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In order to use such a material, the buyer would snap the glass and break the seal (and alas, the vessel).  Dove-shaped unguentariums (or whatever the English plural of that word is) were particularly popular because the shape was beautiful and effective. A user could break the beak for getting small amounts or snap off the tail if she wanted to use all of her lotion at once.  Additionally, doves were sacred to Venus–a particular favorite goddess of the Romans.  I wonder what sort of lubricious lotions and potions were in these lovely glass doves.  In some cases we could perhaps find out.  Some of these were never broken by the people they were made for, now dead for more than a thousand years.  We could break them and find out what the contents were with our machines…but after so long it seems like an unimaginable shame.

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The year 2016 was infamous for death and grievous setback. While beloved celebrities died in droves, major western institutions were rocked to their core by poor choices (indeed the American democracy itself may be dead after voters decided to elect a nefarious con artist as president). The Great Barrier Reef, cheetahs, giraffes, beautiful compassionate elephants, and even teleosts all seem to be rapidly heading out the door as well.  It makes you wonder about 2017.

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However we are already getting away from the sad topic of 2016 obituaries. I loved David Bowie, Leonard Cohen, and Carrie Fisher as much as anyone, but I feel like their lives were celebrated by, you know, popular websites.  Ferrebeekeeper has always tried to emphasize scientists, artists, and people from my own life in the year-end obituaries, so I am leaving out David Bowie even though he arguably fits into “art” and “space” categories (and maybe “Deities of the Underworld”as well).  You can read amazing obituaries about Prince, Princess Leia, and the Thin White Duke anywhere.

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Harper Lee, (April 28, 1926 – February 19, 2016) was famous for writing a single book,To Kill a Mockingbird, a child’s eye view of America on the precipice of sweeping social changes.

Boutros Boutros-Ghali (November 14, 1922 – February 16, 2016) was an Egyptian diplomat who helped orchestrate Egypt’s peace deal with Israel and later served as a largely ineffectual U.N. secretary-general.

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Umberto Eco  (January 5, 1932 – February 19, 2016) was an Italian novelist and semiotician who wrote popular works of fiction about medieval scholastic philosophy (!).

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Bob Ebeling, 89, was a booster rocket engineer who spent thirty years filled with remorse that he was unable to stop the ill-fated 1985 launch of the space shuttle Challenger (which was destroyed by faulty O-rings in the booster rockets).  His story is a cautionary tale for executives and politicians to listen to the people who build things.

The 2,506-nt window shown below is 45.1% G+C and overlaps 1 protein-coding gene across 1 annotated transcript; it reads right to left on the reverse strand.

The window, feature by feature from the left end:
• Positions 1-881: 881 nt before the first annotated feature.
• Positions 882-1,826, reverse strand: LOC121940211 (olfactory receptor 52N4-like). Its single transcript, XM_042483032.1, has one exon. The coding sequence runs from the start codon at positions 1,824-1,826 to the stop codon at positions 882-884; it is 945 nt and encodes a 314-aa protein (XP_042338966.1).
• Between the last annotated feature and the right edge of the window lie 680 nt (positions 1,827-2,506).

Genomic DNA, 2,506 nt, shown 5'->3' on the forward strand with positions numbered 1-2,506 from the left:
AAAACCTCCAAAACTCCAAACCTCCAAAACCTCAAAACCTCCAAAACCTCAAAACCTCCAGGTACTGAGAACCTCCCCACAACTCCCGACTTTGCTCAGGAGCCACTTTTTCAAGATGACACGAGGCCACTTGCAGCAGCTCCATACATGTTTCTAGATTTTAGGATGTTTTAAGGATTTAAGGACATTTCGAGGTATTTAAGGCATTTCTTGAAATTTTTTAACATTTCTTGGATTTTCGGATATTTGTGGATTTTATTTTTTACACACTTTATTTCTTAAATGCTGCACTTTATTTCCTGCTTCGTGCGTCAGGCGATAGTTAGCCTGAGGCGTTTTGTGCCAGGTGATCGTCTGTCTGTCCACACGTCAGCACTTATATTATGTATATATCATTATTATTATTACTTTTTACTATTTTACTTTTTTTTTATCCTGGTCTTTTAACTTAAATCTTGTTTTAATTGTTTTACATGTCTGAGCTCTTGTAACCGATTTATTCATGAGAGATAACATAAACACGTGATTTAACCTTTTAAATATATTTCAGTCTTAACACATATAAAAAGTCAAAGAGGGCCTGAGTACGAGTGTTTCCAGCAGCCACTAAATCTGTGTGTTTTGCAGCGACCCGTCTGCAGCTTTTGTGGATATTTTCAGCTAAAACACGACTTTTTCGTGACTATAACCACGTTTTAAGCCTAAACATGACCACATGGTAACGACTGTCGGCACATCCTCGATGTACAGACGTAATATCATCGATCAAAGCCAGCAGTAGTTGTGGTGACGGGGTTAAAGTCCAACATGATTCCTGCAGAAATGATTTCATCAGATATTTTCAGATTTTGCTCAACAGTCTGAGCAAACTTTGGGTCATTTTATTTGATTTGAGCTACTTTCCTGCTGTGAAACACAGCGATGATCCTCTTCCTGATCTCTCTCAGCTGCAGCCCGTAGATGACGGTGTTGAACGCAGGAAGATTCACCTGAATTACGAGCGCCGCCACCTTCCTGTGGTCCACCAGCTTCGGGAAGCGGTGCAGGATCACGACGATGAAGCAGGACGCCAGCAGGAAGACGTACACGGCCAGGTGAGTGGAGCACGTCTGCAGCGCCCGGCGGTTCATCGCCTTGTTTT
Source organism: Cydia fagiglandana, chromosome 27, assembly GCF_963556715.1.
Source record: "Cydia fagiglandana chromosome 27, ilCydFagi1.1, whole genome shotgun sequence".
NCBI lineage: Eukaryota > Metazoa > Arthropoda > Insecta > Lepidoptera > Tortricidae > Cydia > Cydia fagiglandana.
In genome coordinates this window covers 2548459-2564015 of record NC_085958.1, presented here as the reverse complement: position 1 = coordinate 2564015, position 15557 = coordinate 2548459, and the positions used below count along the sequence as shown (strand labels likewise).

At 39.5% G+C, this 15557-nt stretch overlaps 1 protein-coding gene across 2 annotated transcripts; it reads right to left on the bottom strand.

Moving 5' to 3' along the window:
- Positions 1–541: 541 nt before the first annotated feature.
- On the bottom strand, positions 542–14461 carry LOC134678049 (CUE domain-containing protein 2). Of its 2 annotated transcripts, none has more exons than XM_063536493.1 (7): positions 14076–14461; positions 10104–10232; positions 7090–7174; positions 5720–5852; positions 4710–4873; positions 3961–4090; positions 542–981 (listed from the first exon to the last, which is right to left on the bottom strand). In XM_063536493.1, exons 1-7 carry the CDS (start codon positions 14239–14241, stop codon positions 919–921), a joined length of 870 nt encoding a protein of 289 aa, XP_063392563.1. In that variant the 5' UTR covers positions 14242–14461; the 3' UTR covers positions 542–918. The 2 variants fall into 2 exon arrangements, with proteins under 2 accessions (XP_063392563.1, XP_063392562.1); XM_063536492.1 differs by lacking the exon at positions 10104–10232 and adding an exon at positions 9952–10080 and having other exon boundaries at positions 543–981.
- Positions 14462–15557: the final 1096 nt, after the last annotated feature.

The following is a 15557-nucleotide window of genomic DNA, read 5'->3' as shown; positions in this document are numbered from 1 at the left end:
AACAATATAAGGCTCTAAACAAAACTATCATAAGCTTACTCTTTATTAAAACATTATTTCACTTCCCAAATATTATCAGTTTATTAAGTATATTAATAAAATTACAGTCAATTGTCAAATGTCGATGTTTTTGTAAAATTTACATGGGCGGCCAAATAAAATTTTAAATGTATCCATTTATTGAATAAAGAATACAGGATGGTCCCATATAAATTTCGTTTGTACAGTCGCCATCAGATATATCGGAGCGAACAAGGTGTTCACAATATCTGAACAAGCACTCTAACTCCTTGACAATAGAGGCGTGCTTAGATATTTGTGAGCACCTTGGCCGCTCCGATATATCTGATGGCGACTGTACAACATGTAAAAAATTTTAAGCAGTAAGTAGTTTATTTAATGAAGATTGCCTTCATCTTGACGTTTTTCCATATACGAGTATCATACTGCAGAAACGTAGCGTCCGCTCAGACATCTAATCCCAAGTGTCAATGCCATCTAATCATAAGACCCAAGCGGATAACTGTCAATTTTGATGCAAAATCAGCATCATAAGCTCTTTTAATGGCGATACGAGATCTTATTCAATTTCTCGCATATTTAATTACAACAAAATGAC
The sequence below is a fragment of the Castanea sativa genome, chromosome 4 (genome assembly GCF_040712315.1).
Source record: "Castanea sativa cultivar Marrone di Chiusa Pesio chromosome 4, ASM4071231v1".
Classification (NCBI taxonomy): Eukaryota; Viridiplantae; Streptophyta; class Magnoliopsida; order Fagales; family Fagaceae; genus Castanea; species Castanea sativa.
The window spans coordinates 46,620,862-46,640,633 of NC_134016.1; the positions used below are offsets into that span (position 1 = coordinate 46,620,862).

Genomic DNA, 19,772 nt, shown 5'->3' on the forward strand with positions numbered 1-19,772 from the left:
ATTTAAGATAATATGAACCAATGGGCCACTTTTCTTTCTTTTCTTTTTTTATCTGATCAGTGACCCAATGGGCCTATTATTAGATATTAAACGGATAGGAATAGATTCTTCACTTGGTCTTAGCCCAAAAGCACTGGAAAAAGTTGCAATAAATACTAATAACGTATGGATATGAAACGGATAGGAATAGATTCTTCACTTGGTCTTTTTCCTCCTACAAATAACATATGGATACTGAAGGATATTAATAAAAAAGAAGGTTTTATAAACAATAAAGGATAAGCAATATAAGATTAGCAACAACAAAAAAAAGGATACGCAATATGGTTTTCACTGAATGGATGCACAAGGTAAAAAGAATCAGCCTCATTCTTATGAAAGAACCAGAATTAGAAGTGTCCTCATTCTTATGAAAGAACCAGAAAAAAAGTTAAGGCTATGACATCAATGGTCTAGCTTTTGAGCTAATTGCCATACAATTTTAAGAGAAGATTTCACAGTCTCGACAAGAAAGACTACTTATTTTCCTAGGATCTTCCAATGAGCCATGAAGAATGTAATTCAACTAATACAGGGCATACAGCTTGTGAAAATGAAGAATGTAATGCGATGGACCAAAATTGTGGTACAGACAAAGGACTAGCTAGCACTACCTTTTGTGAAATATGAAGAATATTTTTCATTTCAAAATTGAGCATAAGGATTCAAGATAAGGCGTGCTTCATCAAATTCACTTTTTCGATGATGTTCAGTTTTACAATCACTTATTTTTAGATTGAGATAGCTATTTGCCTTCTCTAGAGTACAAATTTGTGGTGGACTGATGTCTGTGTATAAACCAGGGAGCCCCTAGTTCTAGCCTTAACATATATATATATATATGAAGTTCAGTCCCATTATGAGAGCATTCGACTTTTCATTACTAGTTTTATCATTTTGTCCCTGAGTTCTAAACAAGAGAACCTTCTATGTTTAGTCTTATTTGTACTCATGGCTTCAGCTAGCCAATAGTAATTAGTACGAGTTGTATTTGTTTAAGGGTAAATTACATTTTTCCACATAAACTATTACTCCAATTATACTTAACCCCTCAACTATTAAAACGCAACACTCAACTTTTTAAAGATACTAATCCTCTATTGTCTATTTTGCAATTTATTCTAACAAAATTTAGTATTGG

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Jeremy Blake Ferrebee (August 6, 1985- March 18, 2016) was my cousin. Jeremy loved fishing and he was famously generous and kind, however he struggled mightily with personal demons in the form of substance abuse issues. I am worried that I will offend my family by mentioning his problems here, but I cared for Jeremy and I was sad about his death.  Our nation doesn’t just have a problem with substance abuse (a problem which is inextricably bound up with being a human) we have a problem even talking about this problem in a way which isn’t self-defeating.  I certainly don’t know what the answer to this is, but we had better keep working on it.

Merle Haggard (April 6, 1937 – April 6, 2016) was a country music star (ok, so we are slipping a pop star into this list) who came from a background of poverty and prison.  His songs address the hard-scrabble nature of rural life in the south and west with a mixture of sadness, machismo, and national pride.

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Marisol Escobar (May 22, 1930 – April 30, 2016) was a conceptual portrait sculptor of great originality (see Ferrebeekeeper tribute from spring).

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Elie Wiesel, (September 30, 1928 – July 2, 2016) was a Romanian-born Jew who survived the Holocaust.  His stark & simple prose detailed the atrocities he experienced in a Nazi death camp. Despite the darkness of his personal history, Wiesel was a great humanist and humanitarian.

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Edward Albee, (March 12, 1928 – September 16, 2016) was a playwright whose twisting inward-looking writings detailed the anomie of post-war American.  His plays ask probing questions about the possibility of finding true common ground in social relationships.